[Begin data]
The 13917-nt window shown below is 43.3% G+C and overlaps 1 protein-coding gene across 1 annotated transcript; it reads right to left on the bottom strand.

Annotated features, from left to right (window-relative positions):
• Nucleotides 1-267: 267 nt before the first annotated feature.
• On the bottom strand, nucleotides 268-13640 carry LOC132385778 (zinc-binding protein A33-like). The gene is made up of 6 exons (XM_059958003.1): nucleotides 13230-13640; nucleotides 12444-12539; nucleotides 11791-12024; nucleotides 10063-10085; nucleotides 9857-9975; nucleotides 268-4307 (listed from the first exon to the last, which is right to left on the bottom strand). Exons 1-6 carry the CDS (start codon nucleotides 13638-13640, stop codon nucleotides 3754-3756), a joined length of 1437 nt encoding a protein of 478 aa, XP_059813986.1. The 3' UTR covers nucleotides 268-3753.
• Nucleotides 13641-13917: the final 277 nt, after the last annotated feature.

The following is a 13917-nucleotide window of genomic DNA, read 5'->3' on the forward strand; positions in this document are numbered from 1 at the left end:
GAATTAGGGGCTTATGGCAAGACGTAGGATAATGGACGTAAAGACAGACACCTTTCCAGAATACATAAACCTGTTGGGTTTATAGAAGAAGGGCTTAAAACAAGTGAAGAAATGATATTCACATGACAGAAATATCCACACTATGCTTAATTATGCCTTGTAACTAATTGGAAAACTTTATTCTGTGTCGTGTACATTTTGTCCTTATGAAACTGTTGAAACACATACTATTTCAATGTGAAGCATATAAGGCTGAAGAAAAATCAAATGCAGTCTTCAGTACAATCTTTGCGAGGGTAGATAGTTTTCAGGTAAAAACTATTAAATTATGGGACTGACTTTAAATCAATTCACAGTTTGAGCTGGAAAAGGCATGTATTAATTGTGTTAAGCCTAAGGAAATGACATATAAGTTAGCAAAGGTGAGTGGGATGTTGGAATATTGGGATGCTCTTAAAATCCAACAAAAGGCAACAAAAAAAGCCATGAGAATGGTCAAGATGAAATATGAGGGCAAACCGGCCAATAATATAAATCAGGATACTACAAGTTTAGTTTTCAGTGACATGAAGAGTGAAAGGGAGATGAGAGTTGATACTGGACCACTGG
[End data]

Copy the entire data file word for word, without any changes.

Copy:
The 13917-nt window shown below is 43.3% G+C and overlaps 1 protein-coding gene across 1 annotated transcript; it reads right to left on the bottom strand.

Annotated features, from left to right (window-relative positions):
• Nucleotides 1-267: 267 nt before the first annotated feature.
• On the bottom strand, nucleotides 268-13640 carry LOC132385778 (zinc-binding protein A33-like). The gene is made up of 6 exons (XM_059958003.1): nucleotides 13230-13640; nucleotides 12444-12539; nucleotides 11791-12024; nucleotides 10063-10085; nucleotides 9857-9975; nucleotides 268-4307 (listed from the first exon to the last, which is right to left on the bottom strand). Exons 1-6 carry the CDS (start codon nucleotides 13638-13640, stop codon nucleotides 3754-3756), a joined length of 1437 nt encoding a protein of 478 aa, XP_059813986.1. The 3' UTR covers nucleotides 268-3753.
• Nucleotides 13641-13917: the final 277 nt, after the last annotated feature.

The following is a 13917-nucleotide window of genomic DNA, read 5'->3' on the forward strand; positions in this document are numbered from 1 at the left end:
GAATTAGGGGCTTATGGCAAGACGTAGGATAATGGACGTAAAGACAGACACCTTTCCAGAATACATAAACCTGTTGGGTTTATAGAAGAAGGGCTTAAAACAAGTGAAGAAATGATATTCACATGACAGAAATATCCACACTATGCTTAATTATGCCTTGTAACTAATTGGAAAACTTTATTCTGTGTCGTGTACATTTTGTCCTTATGAAACTGTTGAAACACATACTATTTCAATGTGAAGCATATAAGGCTGAAGAAAAATCAAATGCAGTCTTCAGTACAATCTTTGCGAGGGTAGATAGTTTTCAGGTAAAAACTATTAAATTATGGGACTGACTTTAAATCAATTCACAGTTTGAGCTGGAAAAGGCATGTATTAATTGTGTTAAGCCTAAGGAAATGACATATAAGTTAGCAAAGGTGAGTGGGATGTTGGAATATTGGGATGCTCTTAAAATCCAACAAAAGGCAACAAAAAAAGCCATGAGAATGGTCAAGATGAAATATGAGGGCAAACCGGCCAATAATATAAATCAGGATACTACAAGTTTAGTTTTCAGTGACATGAAGAGTGAAAGGGAGATGAGAGTTGATACTGGACCACTGG